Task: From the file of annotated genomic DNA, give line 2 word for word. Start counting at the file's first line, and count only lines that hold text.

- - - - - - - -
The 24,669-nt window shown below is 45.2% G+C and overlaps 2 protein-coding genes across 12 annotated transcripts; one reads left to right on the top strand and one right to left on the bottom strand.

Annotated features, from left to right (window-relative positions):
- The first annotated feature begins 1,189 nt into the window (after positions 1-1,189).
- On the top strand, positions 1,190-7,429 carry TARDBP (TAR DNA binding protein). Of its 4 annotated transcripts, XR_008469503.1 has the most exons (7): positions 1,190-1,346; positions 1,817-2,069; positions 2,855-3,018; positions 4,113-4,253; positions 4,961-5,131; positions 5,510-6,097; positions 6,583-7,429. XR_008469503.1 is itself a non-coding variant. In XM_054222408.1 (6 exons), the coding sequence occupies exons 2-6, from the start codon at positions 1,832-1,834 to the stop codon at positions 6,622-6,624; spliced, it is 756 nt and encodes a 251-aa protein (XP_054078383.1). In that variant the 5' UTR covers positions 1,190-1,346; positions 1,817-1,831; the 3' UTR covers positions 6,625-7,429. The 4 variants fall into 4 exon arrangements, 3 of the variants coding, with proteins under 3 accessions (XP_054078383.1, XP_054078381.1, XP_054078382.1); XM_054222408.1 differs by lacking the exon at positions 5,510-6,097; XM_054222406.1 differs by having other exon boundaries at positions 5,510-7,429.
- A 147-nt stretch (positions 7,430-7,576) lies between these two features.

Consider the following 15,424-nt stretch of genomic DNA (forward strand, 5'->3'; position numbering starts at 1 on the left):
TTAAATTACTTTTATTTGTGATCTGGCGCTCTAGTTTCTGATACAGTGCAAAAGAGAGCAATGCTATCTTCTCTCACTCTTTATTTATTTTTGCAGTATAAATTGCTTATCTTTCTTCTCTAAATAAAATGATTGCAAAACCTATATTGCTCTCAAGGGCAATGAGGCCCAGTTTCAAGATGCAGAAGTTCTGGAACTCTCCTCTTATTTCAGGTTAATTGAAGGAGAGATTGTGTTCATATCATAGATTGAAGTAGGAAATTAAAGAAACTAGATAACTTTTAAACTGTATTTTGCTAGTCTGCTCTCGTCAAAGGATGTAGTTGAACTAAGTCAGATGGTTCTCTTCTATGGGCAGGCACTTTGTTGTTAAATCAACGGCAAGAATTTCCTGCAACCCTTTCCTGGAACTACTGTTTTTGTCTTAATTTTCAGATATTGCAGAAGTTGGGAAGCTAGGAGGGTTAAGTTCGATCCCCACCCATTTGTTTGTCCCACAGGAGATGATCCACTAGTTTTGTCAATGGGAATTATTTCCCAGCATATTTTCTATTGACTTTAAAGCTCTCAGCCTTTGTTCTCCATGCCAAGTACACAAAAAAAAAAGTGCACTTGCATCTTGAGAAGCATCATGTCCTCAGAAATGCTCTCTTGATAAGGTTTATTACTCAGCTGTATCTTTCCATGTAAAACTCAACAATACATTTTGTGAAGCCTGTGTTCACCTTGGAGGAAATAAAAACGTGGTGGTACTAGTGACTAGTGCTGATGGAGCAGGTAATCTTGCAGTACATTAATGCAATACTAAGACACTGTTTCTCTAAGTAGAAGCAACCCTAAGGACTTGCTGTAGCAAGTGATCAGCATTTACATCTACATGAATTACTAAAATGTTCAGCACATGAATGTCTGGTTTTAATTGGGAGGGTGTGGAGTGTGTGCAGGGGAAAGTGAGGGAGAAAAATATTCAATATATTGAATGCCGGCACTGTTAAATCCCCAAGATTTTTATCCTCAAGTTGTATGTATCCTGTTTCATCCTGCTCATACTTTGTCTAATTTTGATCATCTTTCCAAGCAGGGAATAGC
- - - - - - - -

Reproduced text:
Annotated features, from left to right (window-relative positions):